King Clark: End of the reign?
In last week’s RECORD, six professors rushed to the defense of Dean Clark, accusing Arkadi Gerney, 3L, of mischaracterizing evidence and making “unfair” accusations in his call for a change of leadership. While I agree that calling for a new dean may seem extreme, history indicates that the time may have come to do so.
During the last decade of Dean Griswold’s astounding 22 year reign (from 1946 to 1967), there was a growing sense that HLS had stagnated and was in need of fresh ideas. Since then, deans have abided by an unwritten rule of ten year terms. Bok held the crown for only four years (’68-’71), Sacks for ten years (’71-’81) and Vorenberg for eight years (’81-’89). Clark has now been king for 12. Not surprisingly (and not only because of our drop in the U.S. News rankings) there is a growing sense among students, faculty and alumni that HLS is again stagnating.
So the time has come to analyze king Dean Clark’s record, ask for an articulation of his agenda and hear competing visions for the future of HLS. For this reason I would like to respond to the six professors’ recent defense of Clark. Perhaps most surprising (and mildly misleading) is their support for his handling of three significant issues: women on the faculty, grade reform and the public interest.
HLS has fewer women as a percentage of its tenure or tenure-track faculty than any of our peer schools. Just 16 women faculty for 1600 students is hardly a statistic to be proud of. A request for more detailed data on why female candidates appear to have a harder time passing the faculty vote has been languishing in the Dean’s office for the past week.On grade reform, over two-thirds of the student body supported a three-tier grading system (a la Yale), and nearly the same percentage opposed a dean-supported proposal for mandatory curves. Both proposals ultimately fizzled. An initiative that passed, instituting “recommended” curves, is hardly reform at all. After receiving in the McKinsey study a meager 2.8 (on a scale from 1 to 7) from students for “Responsiveness of the Administration,” the Dean should have been more attentive to student opinion. Forty-nine percent of students said they “were very dissatisfied.”
On the public interest front, the Dean does not view as problematic the fact that an overwhelming majority of recent graduates pursue not justice but the highest paying clients. When America one day asks how Harvard Law School, an essential pillar of justice and center of legal training, came to be usurped by the wealthiest citizens and the narrowest corporate interests, how will we respond? Meanwhile, repeated requests for adequate staffing of the Office of Public Interest Advising have been thwarted by spotty enforcement of the Dean’s “hiring freeze.”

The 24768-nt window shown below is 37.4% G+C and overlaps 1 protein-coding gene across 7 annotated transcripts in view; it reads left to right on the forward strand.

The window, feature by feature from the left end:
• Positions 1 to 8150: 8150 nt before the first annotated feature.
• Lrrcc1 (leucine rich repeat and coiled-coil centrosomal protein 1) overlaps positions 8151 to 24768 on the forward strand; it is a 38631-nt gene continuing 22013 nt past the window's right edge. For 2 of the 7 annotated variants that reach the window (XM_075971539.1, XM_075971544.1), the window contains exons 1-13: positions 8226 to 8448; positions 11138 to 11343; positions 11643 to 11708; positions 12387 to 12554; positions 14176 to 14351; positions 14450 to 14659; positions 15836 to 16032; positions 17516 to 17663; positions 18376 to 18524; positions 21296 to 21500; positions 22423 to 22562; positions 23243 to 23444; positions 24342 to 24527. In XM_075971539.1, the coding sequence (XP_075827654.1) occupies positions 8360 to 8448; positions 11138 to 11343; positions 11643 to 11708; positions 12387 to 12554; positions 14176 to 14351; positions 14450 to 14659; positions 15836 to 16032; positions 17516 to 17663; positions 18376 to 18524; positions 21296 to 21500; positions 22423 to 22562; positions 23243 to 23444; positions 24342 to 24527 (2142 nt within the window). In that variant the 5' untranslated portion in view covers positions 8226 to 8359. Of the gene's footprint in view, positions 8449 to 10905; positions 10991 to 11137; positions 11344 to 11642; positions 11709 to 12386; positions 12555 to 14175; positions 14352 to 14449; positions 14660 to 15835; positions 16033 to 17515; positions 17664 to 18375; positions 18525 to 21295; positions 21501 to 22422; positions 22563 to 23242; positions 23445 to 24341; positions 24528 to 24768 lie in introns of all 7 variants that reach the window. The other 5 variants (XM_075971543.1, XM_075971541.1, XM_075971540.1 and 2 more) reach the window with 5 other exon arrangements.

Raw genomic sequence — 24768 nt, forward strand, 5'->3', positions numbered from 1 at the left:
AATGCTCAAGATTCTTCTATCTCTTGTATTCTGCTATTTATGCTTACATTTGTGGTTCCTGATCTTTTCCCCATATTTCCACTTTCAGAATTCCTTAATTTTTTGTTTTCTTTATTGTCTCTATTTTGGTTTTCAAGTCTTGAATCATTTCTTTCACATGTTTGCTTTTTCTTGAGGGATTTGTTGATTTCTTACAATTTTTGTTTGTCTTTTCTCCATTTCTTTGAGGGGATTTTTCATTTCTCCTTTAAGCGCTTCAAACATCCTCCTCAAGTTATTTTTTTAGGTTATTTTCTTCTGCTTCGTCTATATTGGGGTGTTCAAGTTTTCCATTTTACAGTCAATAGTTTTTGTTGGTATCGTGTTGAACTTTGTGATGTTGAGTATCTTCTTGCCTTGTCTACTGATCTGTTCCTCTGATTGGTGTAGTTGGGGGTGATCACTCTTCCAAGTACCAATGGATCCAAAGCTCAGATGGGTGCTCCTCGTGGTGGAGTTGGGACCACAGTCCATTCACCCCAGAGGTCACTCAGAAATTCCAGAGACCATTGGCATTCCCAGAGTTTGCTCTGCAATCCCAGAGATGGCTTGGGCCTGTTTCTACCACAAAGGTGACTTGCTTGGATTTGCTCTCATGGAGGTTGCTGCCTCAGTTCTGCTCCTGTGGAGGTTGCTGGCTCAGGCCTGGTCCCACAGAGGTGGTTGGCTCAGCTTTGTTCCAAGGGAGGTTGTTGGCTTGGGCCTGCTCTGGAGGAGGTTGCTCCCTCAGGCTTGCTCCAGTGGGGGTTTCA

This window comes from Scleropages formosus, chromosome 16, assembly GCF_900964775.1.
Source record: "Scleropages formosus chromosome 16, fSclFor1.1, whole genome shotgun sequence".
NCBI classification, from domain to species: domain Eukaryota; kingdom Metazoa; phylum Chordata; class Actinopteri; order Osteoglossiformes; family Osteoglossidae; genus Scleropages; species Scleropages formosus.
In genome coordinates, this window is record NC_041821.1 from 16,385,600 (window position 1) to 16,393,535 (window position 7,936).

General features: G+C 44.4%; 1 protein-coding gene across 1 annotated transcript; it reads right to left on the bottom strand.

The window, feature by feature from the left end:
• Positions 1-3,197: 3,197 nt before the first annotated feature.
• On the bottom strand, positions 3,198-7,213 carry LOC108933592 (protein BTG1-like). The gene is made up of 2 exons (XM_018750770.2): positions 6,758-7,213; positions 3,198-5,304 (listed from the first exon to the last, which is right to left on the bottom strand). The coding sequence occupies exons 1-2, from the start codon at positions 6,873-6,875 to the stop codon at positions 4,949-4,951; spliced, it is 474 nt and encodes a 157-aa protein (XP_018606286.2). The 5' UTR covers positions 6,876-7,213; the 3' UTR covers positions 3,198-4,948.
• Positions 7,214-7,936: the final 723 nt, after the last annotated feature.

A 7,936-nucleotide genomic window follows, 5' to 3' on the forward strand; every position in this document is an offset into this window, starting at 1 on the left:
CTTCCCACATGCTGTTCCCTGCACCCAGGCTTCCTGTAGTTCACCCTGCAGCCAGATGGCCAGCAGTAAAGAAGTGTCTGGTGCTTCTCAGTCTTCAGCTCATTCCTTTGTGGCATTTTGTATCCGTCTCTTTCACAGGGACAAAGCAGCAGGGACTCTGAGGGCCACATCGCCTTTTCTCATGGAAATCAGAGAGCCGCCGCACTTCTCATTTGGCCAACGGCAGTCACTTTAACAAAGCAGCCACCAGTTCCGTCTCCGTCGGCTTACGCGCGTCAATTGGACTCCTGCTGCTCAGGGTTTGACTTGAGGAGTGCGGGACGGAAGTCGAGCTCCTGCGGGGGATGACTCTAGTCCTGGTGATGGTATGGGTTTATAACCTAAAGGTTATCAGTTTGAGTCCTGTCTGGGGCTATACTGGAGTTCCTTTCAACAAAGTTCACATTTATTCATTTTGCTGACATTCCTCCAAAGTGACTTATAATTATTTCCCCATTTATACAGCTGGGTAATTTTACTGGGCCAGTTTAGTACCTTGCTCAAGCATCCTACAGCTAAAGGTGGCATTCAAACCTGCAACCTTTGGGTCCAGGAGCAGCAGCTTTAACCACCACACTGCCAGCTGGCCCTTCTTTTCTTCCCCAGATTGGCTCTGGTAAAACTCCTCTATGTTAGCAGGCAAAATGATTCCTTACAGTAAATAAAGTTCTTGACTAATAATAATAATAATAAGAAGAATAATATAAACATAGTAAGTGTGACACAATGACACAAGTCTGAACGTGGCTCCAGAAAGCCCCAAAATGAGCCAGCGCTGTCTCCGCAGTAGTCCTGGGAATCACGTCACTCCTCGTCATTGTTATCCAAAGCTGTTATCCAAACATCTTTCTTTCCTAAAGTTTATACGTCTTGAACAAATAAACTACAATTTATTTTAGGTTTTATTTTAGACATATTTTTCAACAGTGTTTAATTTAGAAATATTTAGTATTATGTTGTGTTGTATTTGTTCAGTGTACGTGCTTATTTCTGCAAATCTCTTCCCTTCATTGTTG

Perhaps Dean Clark’s greatest contribution to HLS is our endowment — a common success of deans of the 90s. But HLS now needs a leader who has a purpose for the profits reaped in the days of dot-coms: A dean with a vision and the ability to implement that vision. Qualified professors wait in the wings for their chance to invigorate the school. History tells us that it is time to hear from them.
Terrorism not just a problem in the U.S.
“Ra’ed Nabil Al-Barguthi … launched a martyrdom operation … after penetrating all enemy security lines and smashing the myth of its security apparatuses. The operation led to the injury of … scores.” The work of Bin Laden? No, actually it’s a Hamas communiqué from September 5, 2001.
I do not mean to imply that Bin Laden’s cause bears the same legitimacy as the Palestinian’s. However, I would like to highlight Hamas and bin Laden’s similar rhetoric and to point to the use of similar terrorist tactics: suicide bombers targeting innocent civilians. In the minds of both radical Palestinians as well as the terrorist network that destroyed the Twin Towers and a portion of the Pentagon, an overwhelmingly strong oppressor justified the destruction of civilian life. To inflict maximum pain upon their apparently invincible enemies, both radical Palestinians as well as bin Laden have resorted to the slaughter of people living far from battlefields.
Both bin Laden and Hamas view themselves as the victims of occupation. For Hamas, it’s Israel’s settlement of what it views as Palestinian territories. In bin Laden’s eyes, America has waged a crusade against the Islamic world. And he can choose from a long list of American involvement in the Middle East, whether its U.S. military bases in Saudi Arabia where American soldiers fail to obey Islamic dietary laws and female soldiers leave their heads uncovered. Or the “meddling” of America during the Gulf War and subsequent sanctions against Iraq that have left Iraqi Muslims malnourished and more destitute than before. Or does it go back further to U.S. support of the progressive Shah against the more religious Ayatollah Khomeini? And, of course, there is always America’s failure to renounce and isolate Israel.
Of the many lessons learned from Tuesday’s bombing, one is that holding alleged victims to lower ethical standards than their perceived oppressors is a slippery slope to disaster. The United States may have wronged the Arab world, and Israel should perhaps re-examine its policy towards the Palestinians. How-ever, the willingness of some to tolerate and overlook radical Palestinian attacks upon Israeli civilians in the face of Israeli transgressions is no less monstrous than justifying the loss of Tuesday’s lives by critiquing American policy in the Middle East. While there will always be disagreements regarding the conflict between Palestine and Israel, all sides bear a moral responsibility to denounce both openly and unequivocally suicide bombings against civilians and to make clear that support of either position does not include tolerance of terror. Suicide bombings are reprehensible, regardless of whether the victim is an American, Israeli or Palestinian civilian.